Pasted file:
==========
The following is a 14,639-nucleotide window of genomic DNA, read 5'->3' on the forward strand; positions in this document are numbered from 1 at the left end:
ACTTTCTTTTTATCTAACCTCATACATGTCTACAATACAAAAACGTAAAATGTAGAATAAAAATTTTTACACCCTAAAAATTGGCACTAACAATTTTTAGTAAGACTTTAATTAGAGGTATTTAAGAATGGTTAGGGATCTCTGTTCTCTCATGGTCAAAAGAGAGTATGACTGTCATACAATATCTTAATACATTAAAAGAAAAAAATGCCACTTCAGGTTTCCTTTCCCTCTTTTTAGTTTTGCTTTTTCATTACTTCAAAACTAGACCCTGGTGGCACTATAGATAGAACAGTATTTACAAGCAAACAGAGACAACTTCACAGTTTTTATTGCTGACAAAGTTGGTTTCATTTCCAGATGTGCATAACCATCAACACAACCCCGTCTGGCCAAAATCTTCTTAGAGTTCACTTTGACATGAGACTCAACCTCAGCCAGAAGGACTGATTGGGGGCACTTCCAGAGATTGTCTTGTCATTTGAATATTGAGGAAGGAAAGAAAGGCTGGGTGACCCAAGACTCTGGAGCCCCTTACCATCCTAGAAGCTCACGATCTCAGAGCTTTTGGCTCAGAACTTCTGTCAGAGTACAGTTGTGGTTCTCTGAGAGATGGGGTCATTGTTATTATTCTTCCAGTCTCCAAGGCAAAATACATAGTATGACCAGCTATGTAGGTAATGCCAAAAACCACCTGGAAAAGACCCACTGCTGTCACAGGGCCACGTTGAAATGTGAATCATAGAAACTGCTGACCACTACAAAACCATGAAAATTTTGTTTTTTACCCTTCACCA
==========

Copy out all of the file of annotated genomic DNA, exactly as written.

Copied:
The following is a 14,639-nucleotide window of genomic DNA, read 5'->3' on the forward strand; positions in this document are numbered from 1 at the left end:
ACTTTCTTTTTATCTAACCTCATACATGTCTACAATACAAAAACGTAAAATGTAGAATAAAAATTTTTACACCCTAAAAATTGGCACTAACAATTTTTAGTAAGACTTTAATTAGAGGTATTTAAGAATGGTTAGGGATCTCTGTTCTCTCATGGTCAAAAGAGAGTATGACTGTCATACAATATCTTAATACATTAAAAGAAAAAAATGCCACTTCAGGTTTCCTTTCCCTCTTTTTAGTTTTGCTTTTTCATTACTTCAAAACTAGACCCTGGTGGCACTATAGATAGAACAGTATTTACAAGCAAACAGAGACAACTTCACAGTTTTTATTGCTGACAAAGTTGGTTTCATTTCCAGATGTGCATAACCATCAACACAACCCCGTCTGGCCAAAATCTTCTTAGAGTTCACTTTGACATGAGACTCAACCTCAGCCAGAAGGACTGATTGGGGGCACTTCCAGAGATTGTCTTGTCATTTGAATATTGAGGAAGGAAAGAAAGGCTGGGTGACCCAAGACTCTGGAGCCCCTTACCATCCTAGAAGCTCACGATCTCAGAGCTTTTGGCTCAGAACTTCTGTCAGAGTACAGTTGTGGTTCTCTGAGAGATGGGGTCATTGTTATTATTCTTCCAGTCTCCAAGGCAAAATACATAGTATGACCAGCTATGTAGGTAATGCCAAAAACCACCTGGAAAAGACCCACTGCTGTCACAGGGCCACGTTGAAATGTGAATCATAGAAACTGCTGACCACTACAAAACCATGAAAATTTTGTTTTTTACCCTTCACCA